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Migrant workers being ripped off – report

23 November 20170 comments

A third of backpackers and a quarter of international students in Australia are being routinely ripped off by employers who are paying them $12 an hour or less, according to a new study.

The study says this rate of pay is about half the minimum wage and alleges criminal behaviour by employers such as confiscating passports or demanding wages back in return for keeping a job.

The study’s authors law academics Laurie Berg, of UTS, and Bassina Farbenblum, of the University of NSW, say the “overwhelming majority” of workers were aware they were being underpaid but simply expected it.

Their report said underpayment was widespread across numerous industries but was especially common in food services, and especially severe in fruit and vegetable picking.

“Severe underpayment was experienced by every major nationality of backpackers and international students in this country – at least one in five Americans, British, Indians, Brazilians, and Chinese earned roughly half the minimum wage,” the report said.

“At least three quarters of underpaid international students and backpackers know that they’re being paid less than the minimum wage. One reason they stay in these jobs paying illegally low wages is that the overwhelming majority believe that everyone else on their visa is earning less than the minimum wage too,” it said.

“A substantial number were working in conditions that could amount to criminal forced labour, including being required to pay cash back to their employer after receiving their wages, having their passport confiscated by their employer, or paying an upfront ‘deposit’ for their job,” the report said.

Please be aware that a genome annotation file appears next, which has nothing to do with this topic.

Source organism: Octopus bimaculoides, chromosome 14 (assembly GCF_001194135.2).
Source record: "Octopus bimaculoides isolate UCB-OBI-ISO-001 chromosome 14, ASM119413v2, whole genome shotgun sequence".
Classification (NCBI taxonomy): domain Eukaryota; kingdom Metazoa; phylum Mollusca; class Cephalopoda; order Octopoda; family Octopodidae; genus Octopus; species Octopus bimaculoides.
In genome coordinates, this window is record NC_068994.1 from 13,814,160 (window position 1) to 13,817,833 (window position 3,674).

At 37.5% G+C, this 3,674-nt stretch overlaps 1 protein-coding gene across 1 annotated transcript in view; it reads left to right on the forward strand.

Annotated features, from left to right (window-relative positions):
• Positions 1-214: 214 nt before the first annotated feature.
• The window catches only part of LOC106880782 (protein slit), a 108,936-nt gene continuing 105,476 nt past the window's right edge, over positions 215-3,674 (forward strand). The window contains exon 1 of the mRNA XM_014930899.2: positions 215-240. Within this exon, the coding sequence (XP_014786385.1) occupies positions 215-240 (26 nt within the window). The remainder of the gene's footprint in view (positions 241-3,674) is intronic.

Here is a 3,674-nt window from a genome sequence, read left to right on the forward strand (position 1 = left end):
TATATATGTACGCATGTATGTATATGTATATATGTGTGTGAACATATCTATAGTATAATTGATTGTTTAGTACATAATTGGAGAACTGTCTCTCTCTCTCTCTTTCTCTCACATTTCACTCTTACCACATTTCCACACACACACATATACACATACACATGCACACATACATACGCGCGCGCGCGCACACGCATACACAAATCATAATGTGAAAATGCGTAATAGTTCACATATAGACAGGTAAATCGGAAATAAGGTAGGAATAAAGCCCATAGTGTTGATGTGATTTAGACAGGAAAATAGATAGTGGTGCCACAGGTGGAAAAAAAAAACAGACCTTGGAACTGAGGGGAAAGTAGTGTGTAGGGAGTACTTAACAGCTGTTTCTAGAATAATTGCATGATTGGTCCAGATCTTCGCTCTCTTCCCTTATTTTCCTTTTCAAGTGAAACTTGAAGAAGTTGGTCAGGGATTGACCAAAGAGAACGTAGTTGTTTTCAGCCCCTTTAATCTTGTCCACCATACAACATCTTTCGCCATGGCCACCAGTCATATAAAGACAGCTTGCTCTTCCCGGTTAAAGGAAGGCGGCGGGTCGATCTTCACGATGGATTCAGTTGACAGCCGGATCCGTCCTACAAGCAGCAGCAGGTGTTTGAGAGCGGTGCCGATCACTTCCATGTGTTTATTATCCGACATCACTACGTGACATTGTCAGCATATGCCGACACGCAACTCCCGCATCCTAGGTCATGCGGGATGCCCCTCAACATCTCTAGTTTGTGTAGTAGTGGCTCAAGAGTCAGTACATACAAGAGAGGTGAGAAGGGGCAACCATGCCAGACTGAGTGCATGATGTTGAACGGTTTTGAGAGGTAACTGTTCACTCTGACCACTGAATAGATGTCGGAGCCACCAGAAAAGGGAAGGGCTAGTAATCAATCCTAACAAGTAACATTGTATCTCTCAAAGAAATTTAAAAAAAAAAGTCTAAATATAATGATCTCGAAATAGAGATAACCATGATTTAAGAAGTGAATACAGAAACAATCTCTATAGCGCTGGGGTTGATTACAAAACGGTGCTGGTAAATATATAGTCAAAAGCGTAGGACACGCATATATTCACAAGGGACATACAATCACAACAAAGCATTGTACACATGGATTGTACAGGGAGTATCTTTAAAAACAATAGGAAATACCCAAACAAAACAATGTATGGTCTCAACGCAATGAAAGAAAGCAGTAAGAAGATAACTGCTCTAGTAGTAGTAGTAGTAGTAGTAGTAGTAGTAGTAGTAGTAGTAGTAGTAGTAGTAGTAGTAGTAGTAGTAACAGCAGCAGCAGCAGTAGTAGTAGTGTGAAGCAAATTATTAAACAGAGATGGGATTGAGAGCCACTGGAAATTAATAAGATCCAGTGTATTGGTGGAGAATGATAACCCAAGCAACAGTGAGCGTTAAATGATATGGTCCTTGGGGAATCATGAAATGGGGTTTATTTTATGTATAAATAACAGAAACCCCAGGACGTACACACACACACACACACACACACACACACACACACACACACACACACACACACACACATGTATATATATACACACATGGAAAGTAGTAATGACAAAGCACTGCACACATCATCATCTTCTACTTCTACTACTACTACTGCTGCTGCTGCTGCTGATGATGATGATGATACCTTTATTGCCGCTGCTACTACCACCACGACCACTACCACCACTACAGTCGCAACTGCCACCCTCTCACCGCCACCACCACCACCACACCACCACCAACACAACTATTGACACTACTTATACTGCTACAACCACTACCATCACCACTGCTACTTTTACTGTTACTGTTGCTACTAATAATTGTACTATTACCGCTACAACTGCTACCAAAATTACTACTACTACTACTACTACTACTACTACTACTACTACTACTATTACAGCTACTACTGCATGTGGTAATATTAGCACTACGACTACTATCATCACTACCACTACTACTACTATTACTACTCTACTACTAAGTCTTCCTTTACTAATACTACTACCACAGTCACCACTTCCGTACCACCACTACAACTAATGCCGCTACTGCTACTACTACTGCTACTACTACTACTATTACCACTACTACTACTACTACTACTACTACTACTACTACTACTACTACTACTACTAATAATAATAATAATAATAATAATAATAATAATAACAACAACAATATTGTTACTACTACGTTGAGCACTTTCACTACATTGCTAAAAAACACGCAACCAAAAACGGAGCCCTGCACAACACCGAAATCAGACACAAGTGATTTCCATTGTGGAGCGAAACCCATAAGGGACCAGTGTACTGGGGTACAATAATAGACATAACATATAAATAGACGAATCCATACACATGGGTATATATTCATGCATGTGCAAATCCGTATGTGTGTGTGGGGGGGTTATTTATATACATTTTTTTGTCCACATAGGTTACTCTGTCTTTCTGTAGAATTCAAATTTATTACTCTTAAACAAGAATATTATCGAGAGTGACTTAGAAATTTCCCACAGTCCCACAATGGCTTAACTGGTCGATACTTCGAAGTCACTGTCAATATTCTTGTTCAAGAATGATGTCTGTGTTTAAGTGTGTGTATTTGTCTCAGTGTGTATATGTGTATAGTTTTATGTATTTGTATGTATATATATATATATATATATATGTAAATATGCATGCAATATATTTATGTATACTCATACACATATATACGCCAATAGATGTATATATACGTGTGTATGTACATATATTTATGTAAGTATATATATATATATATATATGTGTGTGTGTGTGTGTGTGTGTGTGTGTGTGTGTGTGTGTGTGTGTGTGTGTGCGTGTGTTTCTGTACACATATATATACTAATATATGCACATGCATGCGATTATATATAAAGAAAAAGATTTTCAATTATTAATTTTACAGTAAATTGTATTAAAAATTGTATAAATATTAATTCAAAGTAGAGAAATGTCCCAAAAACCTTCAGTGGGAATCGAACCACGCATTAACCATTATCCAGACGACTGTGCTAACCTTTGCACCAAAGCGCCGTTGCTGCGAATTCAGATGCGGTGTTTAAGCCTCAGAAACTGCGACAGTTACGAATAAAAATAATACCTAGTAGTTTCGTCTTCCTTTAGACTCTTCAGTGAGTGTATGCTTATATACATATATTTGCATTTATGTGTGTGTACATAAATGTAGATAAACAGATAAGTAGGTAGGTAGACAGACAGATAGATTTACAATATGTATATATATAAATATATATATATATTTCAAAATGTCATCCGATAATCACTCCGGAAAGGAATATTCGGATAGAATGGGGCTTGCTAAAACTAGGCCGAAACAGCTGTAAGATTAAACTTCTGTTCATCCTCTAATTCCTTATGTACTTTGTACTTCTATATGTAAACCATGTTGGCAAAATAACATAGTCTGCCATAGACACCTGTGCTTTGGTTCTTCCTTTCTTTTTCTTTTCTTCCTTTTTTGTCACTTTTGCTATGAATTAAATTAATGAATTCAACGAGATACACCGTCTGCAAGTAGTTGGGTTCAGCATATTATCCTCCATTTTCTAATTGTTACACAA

One worker surveyed by the report said he was working 55-to-70-hour working weeks and in constant fear that he would face deportation if he did not pay back some of his wages.

The survey, the most comprehensive study of wage theft and working conditions among international students, backpackers and other temporary migrants in Australia, drew on responses from 4,322 temporary migrants across 107 nationalities of every region in the world.

The respondents were working in a range of jobs in all states and territories.

The report also showed the worst-paid jobs were in fruit and vegetable picking and farm work, where 15 per cent earn $5 an hour or less and 31 per cent $10 per hour or less.

It said half of those working as waiters, kitchen hands and food servers are were $15 an hour or less and underpayment is also rife for those working at petrol stations or convenience stories, car washes and in retail.

The report said people from Asian countries such as China, Taiwan and Vietnam had the lowest wage rates overall, while those from major English-speaking countries like the US and the UK had the highest.

Three per cent of respondents said their passport had been confiscated by their employer, five per cent paid an up-front deposit for a job and four per cent had to pay cash back to their employer from wages, the report said.

The authors said contrary to misconceptions, the overwhelming majority of international students and backpackers are aware they are being underpaid.

“However, they believe few people on their visa expect to receive the legal minimum wage,” Ms Farbenblum said.

ACTU president Ged Kearney said Australia’s visa system had created a pool of easily exploited labour, which employers exploit at the expense of migrant workers.

“Our broken laws not only facilitate the theft of wages, they have facilitated big businesses importing what amounts to a slave labour class of workers on temporary visas,” Ms Kearney said.

“We have to change the rules and end this pattern of wage theft and abuse of labour rights,” she said.

Chair of the Federation of Ethnic Communities Councils (FECCA) Mary Patetsos said the findings of the report were “appalling”.

“The results of this report further confirm that migrant workers including students and backpackers are being grossly underpaid and need stronger protections,” she said.

“We call on the Government to ensure employers are held to account for any exploitation and that all relevant regulatory bodies are sufficiently resourced to ensure these vulnerable workers are protected and paid a fair wage,” Ms Patetsos said.


Laurie Nowell
AMES Australia Senior Journalist